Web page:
“People simply do not have the means to live beyond human needs and survival.”

Village life impact

There are no residents at MKWS, but there are more than 30 villages on the two riverbanks surrounding it. At one of the villages called La Wine, scenes of poverty are hard to miss. With an estimated population of 600 it is just a 15-minute boat ride across the river from MKWS. Huts built with bamboo act as shelters for families, and there is no electricity or gas, let alone enough chairs or tables – which are moved between homes and the elementary school. Bundles of wood can be seen piled up waist-high by the river bank.

“Those are for household use, for cooking,” almost all villagers say when asked about the wood. Myanmar currently has a logging ban in place that prohibits commercial logging.

The majority of villagers living in the Delta region are fishermen or rice farmers. (Ann Wang / Mongabay)

The majority of villagers living in the Delta region are fishermen or rice farmers. (Ann Wang / Mongabay)

“To prevent another major natural disaster, the Department of Forestry told us if you want to cut trees, you have to plant one,” said U Hla Moe Aung, a 42-year-old rice farmer, as he pointed at rows of trees in front of his house which he has planted over the years. He lost his wife and children during Cyclone Nargis.

There are other problems, too. The river is literally swallowing up land.

“Three months ago, someone’s house was there,” U Hla Moe Aung said as he pointed at a piece of land that has become part of the Bogale River. Deforestation is causing the river bank erosion in villages throughout this region. Walking through his village on temporary roads built by sand bags, U Hla Moe Aung shares a dire prediction.

“The government said at this rate, our village will be gone within four years, and we will all have to find a new place to live,” he said.

Planting for the future

Village residents, as well local and international non-profits groups and Myanmar’s Department Forestry are all contributing to planting mangroves in an effort to avert a crisis.

“We plant an average of 450 acres of mangroves in this region every year,” said U Ohn Kywe, a ranger stationed at Bogale with the Department of Forestry. Yet he is frustrated with the process.

“It’s not easy doing the plantation due to the cost of labour, and the land that we are able to plant mangroves on is usually far from each villages, that also adds up the transportation cost.”

Piles of confiscated wood surround the Forestry Department’s office. U Ohn Kywe explained that MKWS is a big area and they simply don’t have enough staff to do patrols, but they try their best.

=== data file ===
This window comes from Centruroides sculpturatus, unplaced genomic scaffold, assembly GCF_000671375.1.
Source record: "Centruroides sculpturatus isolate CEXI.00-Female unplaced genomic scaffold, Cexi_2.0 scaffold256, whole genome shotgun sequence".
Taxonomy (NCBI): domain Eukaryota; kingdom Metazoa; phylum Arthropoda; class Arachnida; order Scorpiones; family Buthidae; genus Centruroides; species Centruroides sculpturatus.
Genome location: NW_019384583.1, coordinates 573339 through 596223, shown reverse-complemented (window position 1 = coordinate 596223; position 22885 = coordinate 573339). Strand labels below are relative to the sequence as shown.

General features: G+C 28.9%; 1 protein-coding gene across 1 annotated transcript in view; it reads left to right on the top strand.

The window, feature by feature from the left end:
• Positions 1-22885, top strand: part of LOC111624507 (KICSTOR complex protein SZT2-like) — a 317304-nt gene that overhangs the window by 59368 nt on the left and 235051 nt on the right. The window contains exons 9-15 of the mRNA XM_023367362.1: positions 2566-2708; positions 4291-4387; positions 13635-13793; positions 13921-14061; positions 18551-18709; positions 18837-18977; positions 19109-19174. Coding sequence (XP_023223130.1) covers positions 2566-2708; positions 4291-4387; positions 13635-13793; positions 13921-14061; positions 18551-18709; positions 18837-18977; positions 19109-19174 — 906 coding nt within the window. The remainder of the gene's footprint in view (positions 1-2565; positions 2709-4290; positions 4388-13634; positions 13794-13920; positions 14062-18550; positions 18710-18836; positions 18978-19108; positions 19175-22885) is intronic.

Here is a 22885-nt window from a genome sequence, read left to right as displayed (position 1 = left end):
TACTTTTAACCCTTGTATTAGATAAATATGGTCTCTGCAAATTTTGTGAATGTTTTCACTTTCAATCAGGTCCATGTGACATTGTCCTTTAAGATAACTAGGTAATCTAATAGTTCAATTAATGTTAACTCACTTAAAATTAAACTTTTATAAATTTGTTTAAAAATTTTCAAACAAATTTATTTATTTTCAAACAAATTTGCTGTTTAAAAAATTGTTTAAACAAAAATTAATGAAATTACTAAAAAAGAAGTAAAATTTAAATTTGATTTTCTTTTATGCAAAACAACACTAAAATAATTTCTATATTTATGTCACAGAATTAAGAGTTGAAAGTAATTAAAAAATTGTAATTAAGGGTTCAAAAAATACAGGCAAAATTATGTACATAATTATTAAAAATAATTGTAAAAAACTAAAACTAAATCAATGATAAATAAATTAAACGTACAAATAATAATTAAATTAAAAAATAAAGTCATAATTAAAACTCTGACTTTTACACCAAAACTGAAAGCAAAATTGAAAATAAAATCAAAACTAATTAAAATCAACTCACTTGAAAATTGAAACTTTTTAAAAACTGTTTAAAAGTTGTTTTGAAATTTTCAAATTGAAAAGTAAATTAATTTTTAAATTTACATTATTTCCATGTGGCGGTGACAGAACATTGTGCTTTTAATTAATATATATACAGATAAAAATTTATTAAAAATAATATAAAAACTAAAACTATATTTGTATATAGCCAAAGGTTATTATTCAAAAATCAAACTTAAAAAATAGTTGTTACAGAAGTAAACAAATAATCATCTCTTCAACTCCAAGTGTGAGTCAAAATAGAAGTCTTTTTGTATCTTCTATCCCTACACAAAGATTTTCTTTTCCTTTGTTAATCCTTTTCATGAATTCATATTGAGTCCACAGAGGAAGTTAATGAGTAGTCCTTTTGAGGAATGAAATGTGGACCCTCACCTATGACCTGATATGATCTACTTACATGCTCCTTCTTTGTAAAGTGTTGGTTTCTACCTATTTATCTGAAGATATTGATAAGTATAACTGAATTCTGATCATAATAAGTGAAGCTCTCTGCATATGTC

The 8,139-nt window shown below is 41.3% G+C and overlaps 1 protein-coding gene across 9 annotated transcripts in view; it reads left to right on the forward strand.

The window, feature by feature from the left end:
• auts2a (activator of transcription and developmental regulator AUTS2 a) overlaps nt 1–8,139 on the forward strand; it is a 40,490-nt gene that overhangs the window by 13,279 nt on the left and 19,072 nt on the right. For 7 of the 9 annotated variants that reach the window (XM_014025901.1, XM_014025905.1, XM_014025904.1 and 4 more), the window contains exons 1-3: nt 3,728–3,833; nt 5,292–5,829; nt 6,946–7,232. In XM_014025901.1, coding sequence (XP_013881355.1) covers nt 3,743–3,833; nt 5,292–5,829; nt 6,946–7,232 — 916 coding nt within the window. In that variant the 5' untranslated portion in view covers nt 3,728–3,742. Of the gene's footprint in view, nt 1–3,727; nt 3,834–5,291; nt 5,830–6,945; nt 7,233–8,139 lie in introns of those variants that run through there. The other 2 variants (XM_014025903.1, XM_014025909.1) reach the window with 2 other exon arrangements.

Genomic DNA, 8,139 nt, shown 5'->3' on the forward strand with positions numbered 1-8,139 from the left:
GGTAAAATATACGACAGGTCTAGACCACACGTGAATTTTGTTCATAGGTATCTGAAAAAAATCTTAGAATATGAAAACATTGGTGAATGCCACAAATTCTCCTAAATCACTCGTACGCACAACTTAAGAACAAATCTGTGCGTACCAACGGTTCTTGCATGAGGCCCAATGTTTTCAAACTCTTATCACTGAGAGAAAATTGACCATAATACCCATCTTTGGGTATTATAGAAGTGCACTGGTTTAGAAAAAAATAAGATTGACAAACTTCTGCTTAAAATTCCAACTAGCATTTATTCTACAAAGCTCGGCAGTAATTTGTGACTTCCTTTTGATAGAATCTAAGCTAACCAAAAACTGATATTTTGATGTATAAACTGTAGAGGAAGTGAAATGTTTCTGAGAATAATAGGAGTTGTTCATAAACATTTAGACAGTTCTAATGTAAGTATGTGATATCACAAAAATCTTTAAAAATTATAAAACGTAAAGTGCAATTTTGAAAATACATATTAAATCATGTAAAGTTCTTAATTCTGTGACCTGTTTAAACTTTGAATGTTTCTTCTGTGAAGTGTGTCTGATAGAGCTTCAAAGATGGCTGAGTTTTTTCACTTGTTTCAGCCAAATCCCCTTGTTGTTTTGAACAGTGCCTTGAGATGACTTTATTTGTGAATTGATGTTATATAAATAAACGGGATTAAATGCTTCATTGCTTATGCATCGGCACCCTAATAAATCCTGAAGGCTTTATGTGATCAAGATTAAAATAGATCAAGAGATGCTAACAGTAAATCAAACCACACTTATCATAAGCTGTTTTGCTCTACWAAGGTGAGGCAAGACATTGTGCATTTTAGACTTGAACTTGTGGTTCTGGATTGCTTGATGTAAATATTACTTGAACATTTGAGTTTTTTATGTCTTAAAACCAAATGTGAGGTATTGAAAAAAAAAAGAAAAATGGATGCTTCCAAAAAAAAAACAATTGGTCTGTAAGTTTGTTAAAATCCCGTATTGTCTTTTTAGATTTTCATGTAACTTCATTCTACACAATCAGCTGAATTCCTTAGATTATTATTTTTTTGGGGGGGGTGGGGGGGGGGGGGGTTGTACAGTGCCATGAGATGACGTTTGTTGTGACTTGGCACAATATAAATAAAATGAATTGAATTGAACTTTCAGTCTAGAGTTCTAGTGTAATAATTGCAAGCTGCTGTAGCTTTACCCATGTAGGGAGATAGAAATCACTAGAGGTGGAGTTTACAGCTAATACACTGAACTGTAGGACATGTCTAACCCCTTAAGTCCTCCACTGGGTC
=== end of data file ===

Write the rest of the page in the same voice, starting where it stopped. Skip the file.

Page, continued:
“It’s a lot of work with very little budget, but we have to do it, because you never know when will the next natural disaster come again,” he said.

Bad business

One doesn’t need to enter MKWS to see the damage to the sanctuary. Riding on a boat taxi along the river banks of MKWS, every few feet an alley can been seen cutting through the bushes and into the sanctuary, and trees can been seen being chopped down.

“Everyone at the villages you just went to is a wood smuggler,” said U Myint Win, a 38-year-old taxi boat driver who is also part of a local non-profit doing patrols around MKWS. “They take wood from the sanctuary and sell it to middleman or traders.”

U Myint Win says that it’s not even profitable.

“Wood is not a good business, especially around here where all big trees were damaged during Nargis,” he said. “One arm’s length branch can be sold for 20 kyats (about 0.01 cents US) within the village, but the price can be 80 kyats (about 0.06 cents US) when sold in the city, and the thicker the wood is the higher the price.”

None of it is worth even close to ten cents a bundle.

U Myint Win has been a boat driver here since 1999 and has long seen villagers selling the forest off just to survive.

“It’s not a good business at all, but villagers here have no other options. Many of them are rice farmers and fishermen, but the majority of them don’t have the capital to invest in equipment, and earn very little profit.”

He also thinks that because bribery is rumoured to be so common among law enforcement officials, it leaves room for the smuggling business to continue.

“But I can’t be angry at the villagers, if I don’t have this taxi boat to drive, I’ll be doing the same business as them, everyone has to find a way to make a living,” he said.

This article was originally published at Mongabay. Piles of confiscated wood can be seen surrounding the Forestry department’s office at Bogale in Ayeyarwady Region. (Ann Wang / Mongabay)